A Little Brother review of sorts…

20 08 2008

…and some thoughts about security and science.

I know Jacob already wrote on this book several months ago, but it was so good, I couldn’t resist talking about it again. It’s been hanging around on my hard drive while I’ve been rushing around doing other things (but with Pi-Con coming up this weekend, an event at which Cory Doctorow will be in attendance) I just had to start reading. I read it in a two several-hour sittings, and I really didn’t even want to split it up that much. I just wanted to keep reading and reading until it was done.

I know that if I start I could go on for hours about the book and never get on to the rest of the post, so I’m going to try to control myself, so I can turn some of the energy that this book gave me into other projects that don’t involve blogging. So all I will say is that this book is important. I want everyone in the world to read it. Everyone.

A concept has been coming to me in pieces over the past couple years, well probably over the whole span of my life, through books, movies, conversations, and news stories. Most recently Little Brother, Carl Sagan’s The Demon Haunted World, Kenneth Bower’s The Starship and the Canoe (a biography of Freeman Dyson), and Bruce Schneier’s Beyond Fear.

The concept is simple. The more people know, the more their quality of life improves. People who have proper access to the understanding that humans know possess are healthier, happier, and more secure. This all happens on a sliding scale, of course. “Developed” nations are certainly ahead of “developing” nations in quality of life, but almost no one in America is as healthy, happy and secure as they could be.

I was trying to figure out why people are generally content with their level of scientific and security-oriented understanding (which, when it comes down to it, is really the same thing). The answer is simple, people are worrying about other things. Most kids in America are worrying about getting through a school day without getting beat up, made fun of, looked at the wrong way, scrutinized or punished by well-meaning and misguided adults. They are blameless. Most adults are worrying about getting to work, getting a paycheck, getting food on the table, caring for children or family members, finding time to relax, party, and have sex. They are also blameless.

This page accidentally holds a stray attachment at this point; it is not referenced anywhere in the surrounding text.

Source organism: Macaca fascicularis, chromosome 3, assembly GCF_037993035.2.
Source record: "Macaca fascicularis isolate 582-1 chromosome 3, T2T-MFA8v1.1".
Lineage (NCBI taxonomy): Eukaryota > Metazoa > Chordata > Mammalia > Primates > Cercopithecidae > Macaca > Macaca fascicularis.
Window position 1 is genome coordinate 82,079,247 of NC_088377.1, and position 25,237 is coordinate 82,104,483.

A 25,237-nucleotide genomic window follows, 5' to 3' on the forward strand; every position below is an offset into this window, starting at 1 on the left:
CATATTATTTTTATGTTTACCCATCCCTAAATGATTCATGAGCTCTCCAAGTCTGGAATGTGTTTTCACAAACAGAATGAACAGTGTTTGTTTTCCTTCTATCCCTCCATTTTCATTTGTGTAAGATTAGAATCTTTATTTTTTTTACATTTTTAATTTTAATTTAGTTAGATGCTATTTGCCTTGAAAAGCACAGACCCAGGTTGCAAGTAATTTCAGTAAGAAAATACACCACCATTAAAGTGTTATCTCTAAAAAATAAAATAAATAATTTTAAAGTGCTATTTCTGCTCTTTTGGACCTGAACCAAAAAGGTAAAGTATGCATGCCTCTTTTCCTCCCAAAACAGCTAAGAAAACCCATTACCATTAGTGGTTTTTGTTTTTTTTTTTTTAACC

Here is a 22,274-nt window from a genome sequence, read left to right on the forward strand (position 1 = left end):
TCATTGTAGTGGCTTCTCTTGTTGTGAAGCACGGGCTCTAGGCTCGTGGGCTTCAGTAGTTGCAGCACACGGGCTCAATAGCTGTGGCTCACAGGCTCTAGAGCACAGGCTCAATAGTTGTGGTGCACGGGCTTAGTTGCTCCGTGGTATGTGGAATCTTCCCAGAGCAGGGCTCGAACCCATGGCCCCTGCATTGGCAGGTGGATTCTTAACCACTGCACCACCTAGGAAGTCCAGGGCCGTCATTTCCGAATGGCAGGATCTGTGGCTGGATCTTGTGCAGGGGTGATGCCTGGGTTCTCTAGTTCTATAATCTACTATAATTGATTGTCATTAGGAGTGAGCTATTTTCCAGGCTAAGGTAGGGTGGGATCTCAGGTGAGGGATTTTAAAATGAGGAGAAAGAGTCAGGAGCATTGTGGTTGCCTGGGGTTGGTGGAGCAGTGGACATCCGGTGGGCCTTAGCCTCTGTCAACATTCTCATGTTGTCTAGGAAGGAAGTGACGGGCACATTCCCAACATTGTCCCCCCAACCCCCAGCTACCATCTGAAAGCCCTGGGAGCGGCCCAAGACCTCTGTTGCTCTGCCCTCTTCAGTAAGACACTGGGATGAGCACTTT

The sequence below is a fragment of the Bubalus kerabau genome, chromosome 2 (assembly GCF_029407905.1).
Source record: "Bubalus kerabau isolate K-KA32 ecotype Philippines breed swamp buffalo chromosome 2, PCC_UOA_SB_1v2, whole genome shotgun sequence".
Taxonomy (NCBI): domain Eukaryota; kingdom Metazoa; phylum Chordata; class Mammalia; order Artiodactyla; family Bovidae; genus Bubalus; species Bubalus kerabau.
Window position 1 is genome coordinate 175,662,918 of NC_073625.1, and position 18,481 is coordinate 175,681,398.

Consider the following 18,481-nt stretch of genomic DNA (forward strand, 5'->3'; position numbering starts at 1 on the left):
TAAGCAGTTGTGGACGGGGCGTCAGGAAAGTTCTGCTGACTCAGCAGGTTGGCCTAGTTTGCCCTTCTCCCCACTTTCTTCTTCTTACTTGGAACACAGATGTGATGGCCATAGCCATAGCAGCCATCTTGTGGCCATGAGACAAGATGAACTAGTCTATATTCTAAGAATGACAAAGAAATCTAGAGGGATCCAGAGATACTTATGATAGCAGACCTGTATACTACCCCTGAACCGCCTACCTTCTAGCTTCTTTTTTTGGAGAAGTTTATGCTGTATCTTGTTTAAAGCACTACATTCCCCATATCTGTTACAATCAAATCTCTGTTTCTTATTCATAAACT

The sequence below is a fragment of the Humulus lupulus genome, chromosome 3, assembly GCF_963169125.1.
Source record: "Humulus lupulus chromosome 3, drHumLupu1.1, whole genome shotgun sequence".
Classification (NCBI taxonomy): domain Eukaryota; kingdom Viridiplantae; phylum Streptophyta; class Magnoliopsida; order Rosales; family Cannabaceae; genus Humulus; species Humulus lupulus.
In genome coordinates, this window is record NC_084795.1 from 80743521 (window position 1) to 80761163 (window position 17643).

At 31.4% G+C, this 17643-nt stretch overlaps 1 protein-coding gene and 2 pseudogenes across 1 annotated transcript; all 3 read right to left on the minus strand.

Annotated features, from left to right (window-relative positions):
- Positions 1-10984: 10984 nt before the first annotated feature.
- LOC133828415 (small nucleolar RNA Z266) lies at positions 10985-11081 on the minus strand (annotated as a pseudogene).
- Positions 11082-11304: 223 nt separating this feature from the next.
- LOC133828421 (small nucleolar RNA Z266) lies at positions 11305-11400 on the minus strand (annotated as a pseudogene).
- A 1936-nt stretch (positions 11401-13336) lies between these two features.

I think most people living in America today grew up with this concept of science as a force (for good or evil, or both) which operates outside their sphere of living. It’s something that other people are doing. This is dangerous in several ways. When scientists are those uncaring people steering us toward oblivion on a wasted Earth or in the event horizon of a black hole, they are remote sources of anxiety which paralyze us into a willful indifference. We escape into the palpable mundane of day to day life. Conversely, but no less dangerous, is the concept of scientists as those heroes out there somewhere thinking about all the things we can’t be bothered to think about, solving all our future problems. They divert asteroids and invent green technologies. This way of life lulls us into a false sense of security. The comforting thought that we don’t need to pay attention because things will sort themselves out in time. This is a way of thinking that has much in common with age-old human tendencies toward religion. It elevates scientists to gods and angels who have the power to divert any disaster as long as we put our faith in them.

I think the truth is that all these aspects of science coexist. There is the danger, the mind-numbing fear of uncertainty, and there is the hope. The combined efforts of Sagan, Schneier and Doctorow have revealed to me is that even the most well-funded science programs in the world, with full support from public and private institutions (which is far from the reality) would be useless if the general public did not concern itself with science. Many, perhaps most, of our politicians don’t fully understand the scientific issues that our society is grappling with. It would be irresponsible of us to expect them to. They are politicians. They know politics. But they are public servants and they (theoretically) represent us. If we don’t take the time to understand the scientific issues that confront us, and demand that they pursue courses of action that represent our needs and rights, then we can hardly be surprised when things go foul.

This is the beginning of a much larger discussion, but I’m running out of steam and attention span, so for now, I will end.

Do yourself a favor, read Little Brother. You don’t have to know anything about crypto or science. You just have to be someone who cares about freedom.

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